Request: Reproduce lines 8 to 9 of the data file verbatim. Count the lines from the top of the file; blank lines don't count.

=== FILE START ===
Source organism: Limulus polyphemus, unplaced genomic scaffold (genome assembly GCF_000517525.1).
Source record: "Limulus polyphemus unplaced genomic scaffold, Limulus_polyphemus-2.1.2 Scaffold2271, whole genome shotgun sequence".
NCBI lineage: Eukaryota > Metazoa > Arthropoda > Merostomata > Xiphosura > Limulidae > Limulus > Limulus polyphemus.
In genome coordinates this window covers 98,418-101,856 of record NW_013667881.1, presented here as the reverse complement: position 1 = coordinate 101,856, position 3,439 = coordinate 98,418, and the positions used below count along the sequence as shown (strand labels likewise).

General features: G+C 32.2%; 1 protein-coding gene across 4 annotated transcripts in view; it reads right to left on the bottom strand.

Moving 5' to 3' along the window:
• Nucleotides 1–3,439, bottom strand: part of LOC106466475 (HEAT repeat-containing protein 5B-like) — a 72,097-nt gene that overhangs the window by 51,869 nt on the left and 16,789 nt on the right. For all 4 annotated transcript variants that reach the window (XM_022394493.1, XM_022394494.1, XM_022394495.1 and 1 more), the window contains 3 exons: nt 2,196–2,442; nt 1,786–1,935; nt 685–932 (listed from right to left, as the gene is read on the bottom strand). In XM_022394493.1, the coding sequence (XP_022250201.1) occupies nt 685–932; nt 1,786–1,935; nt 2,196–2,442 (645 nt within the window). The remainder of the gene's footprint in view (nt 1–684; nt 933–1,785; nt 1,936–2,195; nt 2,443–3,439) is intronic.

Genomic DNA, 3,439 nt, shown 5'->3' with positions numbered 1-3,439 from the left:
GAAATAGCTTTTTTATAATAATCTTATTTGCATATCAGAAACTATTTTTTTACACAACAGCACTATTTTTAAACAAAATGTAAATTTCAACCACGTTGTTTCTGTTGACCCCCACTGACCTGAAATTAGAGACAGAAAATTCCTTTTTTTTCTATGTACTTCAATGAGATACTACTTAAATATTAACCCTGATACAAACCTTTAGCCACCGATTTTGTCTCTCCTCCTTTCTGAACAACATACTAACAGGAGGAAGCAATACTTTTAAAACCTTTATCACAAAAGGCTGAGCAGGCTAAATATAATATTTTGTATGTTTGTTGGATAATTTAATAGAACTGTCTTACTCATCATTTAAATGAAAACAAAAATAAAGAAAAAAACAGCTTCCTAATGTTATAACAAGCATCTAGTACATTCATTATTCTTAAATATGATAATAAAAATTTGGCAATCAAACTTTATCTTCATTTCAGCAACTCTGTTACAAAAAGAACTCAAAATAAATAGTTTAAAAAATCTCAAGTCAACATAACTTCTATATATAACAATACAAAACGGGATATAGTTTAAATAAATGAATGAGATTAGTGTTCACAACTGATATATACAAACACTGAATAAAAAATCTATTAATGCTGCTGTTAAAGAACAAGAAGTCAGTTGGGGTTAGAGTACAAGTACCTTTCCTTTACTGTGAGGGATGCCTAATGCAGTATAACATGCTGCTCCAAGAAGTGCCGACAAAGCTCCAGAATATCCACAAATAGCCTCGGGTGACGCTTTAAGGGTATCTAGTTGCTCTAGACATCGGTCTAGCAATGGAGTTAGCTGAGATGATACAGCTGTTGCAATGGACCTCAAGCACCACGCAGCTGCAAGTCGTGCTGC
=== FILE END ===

Genomic DNA, 3,439 nt, shown 5'->3' with positions numbered 1-3,439 from the left:
GAAATAGCTTTTTTATAATAATCTTATTTGCATATCAGAAACTATTTTTTTACACAACAGCACTATTTTTAAACAAAATGTAAATTTCAACCACGTTGTTTCTGTTGACCCCCACTGACCTGAAATTAGAGACAGAAAATTCCTTTTTTTTCTATGTACTTCAATGAGATACTACTTAAATATTAACCCTGATACAAACCTTTAGCCACCGATTTTGTCTCTCCTCCTTTCTGAACAACATACTAACAGGAGGAAGCAATACTTTTAAAACCTTTATCACAAAAGGCTGAGCAGGCTAAATATAATATTTTGTATGTTTGTTGGATAATTTAATAGAACTGTCTTACTCATCATTTAAATGAAAACAAAAATAAAGAAAAAAACAGCTTCCTAATGTTATAACAAGCATCTAGTACATTCATTATTCTTAAATATGATAATAAAAATTTGGCAATCAAACTTTATCTTCATTTCAGCAACTCTGTTACAAAAAGAACTCAAAATAAATAGTTTAAAAAATCTCAAGTCAACATAACTTCTATATATAACAATACAAAACGGGATATAGTTTAAATAAATGAATGAGATTAGTGTTCACAACTGATATATACAAACACTGAATAAAAAATCTATTAATGCTGCTGTTAAAGAACAAGAAGTCAGTTGGGGTTAGAGTACAAGTACCTTTCCTTTACTGTGAGGGATGCCTAATGCAGTATAACATGCTGCTCCAAGAAGTGCCGACAAAGCTCCAGAATATCCACAAATAGCCTCGGGTGACGCTTTAAGGGTATCTAGTTGCTCTAGACATCGGTCTAGCAATGGAGTTAGCTGAGATGATACAGCTGTTGCAATGGACCTCAAGCACCACGCAGCTGCAAGTCGTGCTGC